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Should we Kickstart the Past?
Jason, try Nier if you have a PS3/360. You'll either love it or hate it. Action RPG.

It's as close as I've found to the Quintet games on SNES in the feeling you get while playing it and the "soul" of the game. Plus, the soundtrack is top 5 all time (I do not say that lightly).

But, I agree, there are few newer games that give me the feeling a had when I was younger. I've tried most of these newer JRPGs and I just can't stand the characters or the voice actions or the dialogue or all of it. It's just...blech. There are a few exemptions, but most are really, really bad. Platformers, hey, at least there's still Nintendo making good Mario and DK games. Most action games are all spectacle, no substance. I tried Hyrule Warriors earlier this year, and it was incredibly repetitive. It's tough to find games that still appeal to me or give a feeling older games do.

As for Shenmue, I don't necessarily have a problem with gauging interest if that's the last step between some older ideas coming back and the production of those ideas. I have no interest in Shenmue 3, but it's good for fans of the series to get a finale they've been waiting for. I think consumers can relegate the market for Kickstarter pretty well. For the example of Shenmue, it got like 3.2 in two days for the hardcore fans to buy in if they really wanted it. Since then, it's been slowing down to a crawl for the funds backing. That says to me, the market for these "rebooted" games slowly weeds out after time, the only reason this was hit so hard was because Sony had it at their conference and gave it the "hype" factor. I think people will slowly burn out on the concept of Kickstarter other than the hardcore, and if that's enough to get the developers to start production and test the market, so be it.
No Man's Sky is awesome...and disappointing...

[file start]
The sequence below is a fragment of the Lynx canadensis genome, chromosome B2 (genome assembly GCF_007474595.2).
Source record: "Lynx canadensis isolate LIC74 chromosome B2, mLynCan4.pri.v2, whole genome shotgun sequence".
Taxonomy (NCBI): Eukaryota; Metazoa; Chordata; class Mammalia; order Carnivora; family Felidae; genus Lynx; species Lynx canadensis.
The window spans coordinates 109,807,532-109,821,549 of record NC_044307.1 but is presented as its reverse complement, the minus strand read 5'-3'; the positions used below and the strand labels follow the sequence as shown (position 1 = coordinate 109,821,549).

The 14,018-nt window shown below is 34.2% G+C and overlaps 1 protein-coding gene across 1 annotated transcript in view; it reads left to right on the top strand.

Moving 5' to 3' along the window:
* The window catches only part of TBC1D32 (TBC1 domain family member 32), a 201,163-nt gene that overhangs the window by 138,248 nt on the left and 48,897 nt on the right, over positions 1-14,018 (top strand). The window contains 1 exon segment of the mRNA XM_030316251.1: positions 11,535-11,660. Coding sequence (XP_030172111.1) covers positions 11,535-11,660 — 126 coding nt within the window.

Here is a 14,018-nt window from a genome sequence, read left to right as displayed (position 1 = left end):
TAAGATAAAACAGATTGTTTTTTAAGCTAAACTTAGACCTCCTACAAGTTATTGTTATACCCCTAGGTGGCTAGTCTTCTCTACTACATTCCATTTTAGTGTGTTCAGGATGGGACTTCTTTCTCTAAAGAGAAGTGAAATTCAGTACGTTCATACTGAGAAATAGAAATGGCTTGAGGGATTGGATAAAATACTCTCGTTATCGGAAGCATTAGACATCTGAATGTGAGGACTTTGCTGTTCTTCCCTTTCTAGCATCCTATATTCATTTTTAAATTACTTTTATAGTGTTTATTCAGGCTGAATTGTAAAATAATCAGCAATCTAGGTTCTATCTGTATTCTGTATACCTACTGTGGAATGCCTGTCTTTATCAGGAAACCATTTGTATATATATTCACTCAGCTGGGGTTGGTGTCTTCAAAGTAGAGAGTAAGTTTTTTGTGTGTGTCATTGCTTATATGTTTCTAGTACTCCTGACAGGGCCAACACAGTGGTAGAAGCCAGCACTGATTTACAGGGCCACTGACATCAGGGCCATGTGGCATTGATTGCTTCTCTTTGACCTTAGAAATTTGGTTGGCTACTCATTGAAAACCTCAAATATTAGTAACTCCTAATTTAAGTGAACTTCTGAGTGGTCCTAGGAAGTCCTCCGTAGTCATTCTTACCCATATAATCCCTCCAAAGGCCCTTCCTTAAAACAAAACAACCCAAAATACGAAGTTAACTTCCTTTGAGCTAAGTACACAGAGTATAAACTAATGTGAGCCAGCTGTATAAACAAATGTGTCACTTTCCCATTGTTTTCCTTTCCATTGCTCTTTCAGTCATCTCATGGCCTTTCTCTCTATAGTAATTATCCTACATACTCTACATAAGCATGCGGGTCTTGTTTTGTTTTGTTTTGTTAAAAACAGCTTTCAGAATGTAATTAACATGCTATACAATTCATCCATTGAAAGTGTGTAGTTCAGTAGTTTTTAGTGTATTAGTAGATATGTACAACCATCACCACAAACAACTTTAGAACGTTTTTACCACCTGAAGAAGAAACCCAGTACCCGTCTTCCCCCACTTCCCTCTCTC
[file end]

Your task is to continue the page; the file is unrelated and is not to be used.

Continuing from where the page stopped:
I don't have either of those consoles... the only game that's existed that had made me seriously consider getting one is the Fist Of The North Star game.

I love me some Fist Of The North Star.
I'm sure most of us saw it coming a mile away, but Inafune has formally announced he's opening not one, but two Kickstarters for his  Megaman Legends-style spinoff, Red Ash. One for the game itself and another for an anime based on it.



Mighty #9 still isn't even out yet and Inafune's Kickstarting a spinoff already. Again, I question developers' over-reliance on Kickstarter panhandling anymore. Lab Zero, the good folks who brought us Skullgirls, also just recently announced a new IP, an action/RPG called Indivisible. But with it came the announcement of an IndieGoGo campaign to fund it coming later this year. I'm thrilled to see a brand new game from Lab Zero; as excellent as Skullgirls was I have no doubt Indivisible will be amazing as well. But I did also question their reliance on crowdfunding as well. Well, they responded to me, and here's what they had to say:

"Publishers are TERRIFIED right now because they don't know what will sell and games are very expensive to make.

We wanted to avoid crowdfunding again, but this deal is potentially very good for us if we succeed. FAR better than a traditional publishing deal would be."